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Henry Wadsworth Longfellow, ed. Poems of Places: An Anthology in 31 Volumes.
Africa: Vol. XXIV. 1876–79.

Egypt, Nubia, and Abyssinia: Alexandria

Pompey’s Pillar

By Nicholas Michell (1807–1880)

(From Ruins of Many Lands)

PILLAR of Pompey! gazing o’er the sea,

In solemn pride, and mournful majesty!

When on thy graceful shaft, and towering head,

In quivering crimson, day’s last beams are shed,

Thou look’st a thing some spell with life supplies,

Or a rich flame ascending to the skies.

Ah! well the ill-starred memory dost thou keep

Of Rome’s famed son, who perished on yon deep:

Dark was the hour brave Pompey sought this strand,

Flying from foes to die by Treachery’s hand.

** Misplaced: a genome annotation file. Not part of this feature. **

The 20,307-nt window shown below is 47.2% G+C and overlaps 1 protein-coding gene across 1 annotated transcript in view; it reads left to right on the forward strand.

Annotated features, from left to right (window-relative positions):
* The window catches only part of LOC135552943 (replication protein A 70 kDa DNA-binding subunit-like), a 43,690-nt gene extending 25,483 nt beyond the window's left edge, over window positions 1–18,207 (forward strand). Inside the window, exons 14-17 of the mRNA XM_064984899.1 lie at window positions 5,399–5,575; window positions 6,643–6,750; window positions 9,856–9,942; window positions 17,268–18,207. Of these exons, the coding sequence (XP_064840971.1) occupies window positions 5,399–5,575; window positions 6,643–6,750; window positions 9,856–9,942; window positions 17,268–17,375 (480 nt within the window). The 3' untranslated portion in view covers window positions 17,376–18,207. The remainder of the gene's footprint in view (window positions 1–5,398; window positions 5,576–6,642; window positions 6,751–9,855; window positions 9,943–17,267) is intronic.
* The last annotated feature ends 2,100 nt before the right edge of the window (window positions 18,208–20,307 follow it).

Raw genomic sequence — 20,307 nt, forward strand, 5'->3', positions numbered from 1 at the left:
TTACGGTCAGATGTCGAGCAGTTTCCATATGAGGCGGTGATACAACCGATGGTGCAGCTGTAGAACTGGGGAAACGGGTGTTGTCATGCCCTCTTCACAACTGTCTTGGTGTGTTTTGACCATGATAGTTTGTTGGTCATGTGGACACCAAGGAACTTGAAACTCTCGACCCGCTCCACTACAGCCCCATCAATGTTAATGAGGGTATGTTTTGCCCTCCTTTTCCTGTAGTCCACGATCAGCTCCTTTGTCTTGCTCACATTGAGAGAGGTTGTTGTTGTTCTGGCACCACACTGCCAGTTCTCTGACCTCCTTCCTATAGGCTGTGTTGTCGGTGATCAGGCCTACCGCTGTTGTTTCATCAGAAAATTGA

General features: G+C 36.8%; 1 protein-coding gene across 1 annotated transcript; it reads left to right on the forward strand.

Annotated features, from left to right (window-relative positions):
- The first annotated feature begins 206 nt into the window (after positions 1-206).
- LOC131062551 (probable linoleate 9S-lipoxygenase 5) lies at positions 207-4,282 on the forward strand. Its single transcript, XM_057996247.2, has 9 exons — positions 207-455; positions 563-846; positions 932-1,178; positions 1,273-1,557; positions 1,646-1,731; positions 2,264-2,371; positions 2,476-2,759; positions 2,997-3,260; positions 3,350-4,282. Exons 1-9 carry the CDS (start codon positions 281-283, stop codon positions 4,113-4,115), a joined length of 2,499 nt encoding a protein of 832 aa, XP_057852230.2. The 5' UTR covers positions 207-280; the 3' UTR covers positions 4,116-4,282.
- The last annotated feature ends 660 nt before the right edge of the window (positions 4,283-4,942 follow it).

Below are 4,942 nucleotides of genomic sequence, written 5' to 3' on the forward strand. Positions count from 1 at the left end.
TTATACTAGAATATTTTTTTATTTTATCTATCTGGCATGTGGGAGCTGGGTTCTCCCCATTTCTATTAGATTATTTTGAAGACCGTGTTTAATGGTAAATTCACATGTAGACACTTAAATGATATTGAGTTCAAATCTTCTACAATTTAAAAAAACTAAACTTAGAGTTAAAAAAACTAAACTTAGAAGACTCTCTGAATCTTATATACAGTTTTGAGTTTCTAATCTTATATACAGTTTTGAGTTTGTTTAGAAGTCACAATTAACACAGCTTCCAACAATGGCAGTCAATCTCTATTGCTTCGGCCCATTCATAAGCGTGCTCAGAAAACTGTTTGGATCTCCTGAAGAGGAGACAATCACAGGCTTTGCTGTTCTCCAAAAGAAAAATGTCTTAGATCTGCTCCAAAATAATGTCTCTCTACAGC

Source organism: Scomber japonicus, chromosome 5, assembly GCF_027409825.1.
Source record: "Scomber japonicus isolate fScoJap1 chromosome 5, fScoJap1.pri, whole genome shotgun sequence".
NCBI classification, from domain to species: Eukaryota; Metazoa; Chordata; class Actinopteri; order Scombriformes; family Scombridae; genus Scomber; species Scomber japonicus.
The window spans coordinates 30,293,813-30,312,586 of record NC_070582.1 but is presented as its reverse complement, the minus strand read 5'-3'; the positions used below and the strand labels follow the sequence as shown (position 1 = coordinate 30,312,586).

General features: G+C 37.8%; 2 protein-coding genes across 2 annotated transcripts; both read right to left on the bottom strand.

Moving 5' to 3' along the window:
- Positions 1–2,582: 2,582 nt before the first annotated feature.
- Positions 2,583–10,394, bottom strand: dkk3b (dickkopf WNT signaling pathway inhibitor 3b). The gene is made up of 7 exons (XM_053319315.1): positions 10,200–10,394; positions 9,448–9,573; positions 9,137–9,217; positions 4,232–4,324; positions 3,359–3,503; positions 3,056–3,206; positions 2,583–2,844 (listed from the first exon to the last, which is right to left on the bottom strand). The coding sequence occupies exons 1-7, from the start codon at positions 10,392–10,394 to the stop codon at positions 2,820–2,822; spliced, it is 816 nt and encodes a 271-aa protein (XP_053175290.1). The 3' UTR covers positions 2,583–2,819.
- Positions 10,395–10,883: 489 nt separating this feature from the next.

As fell the stroke on him she could not save,

Cornelia’s shriek was heard along the wave,

And viewless nymphs, that rode the ocean gale,

Felt for her woe, and answered to her wail.

He who once vanquished kings, gave crowns away,

Alone, unhonored, on the sea-beach lay,

Till, wrung by grief, an old man, drawing near,

Gazed on the hero’s corpse with many a tear,

And raised a funeral pile, and scattered flowers,

Praying his soul might enter heavenly bowers:

Flame, dust, a darksome pit, not tomb of state;

So set the star of him men named the Great.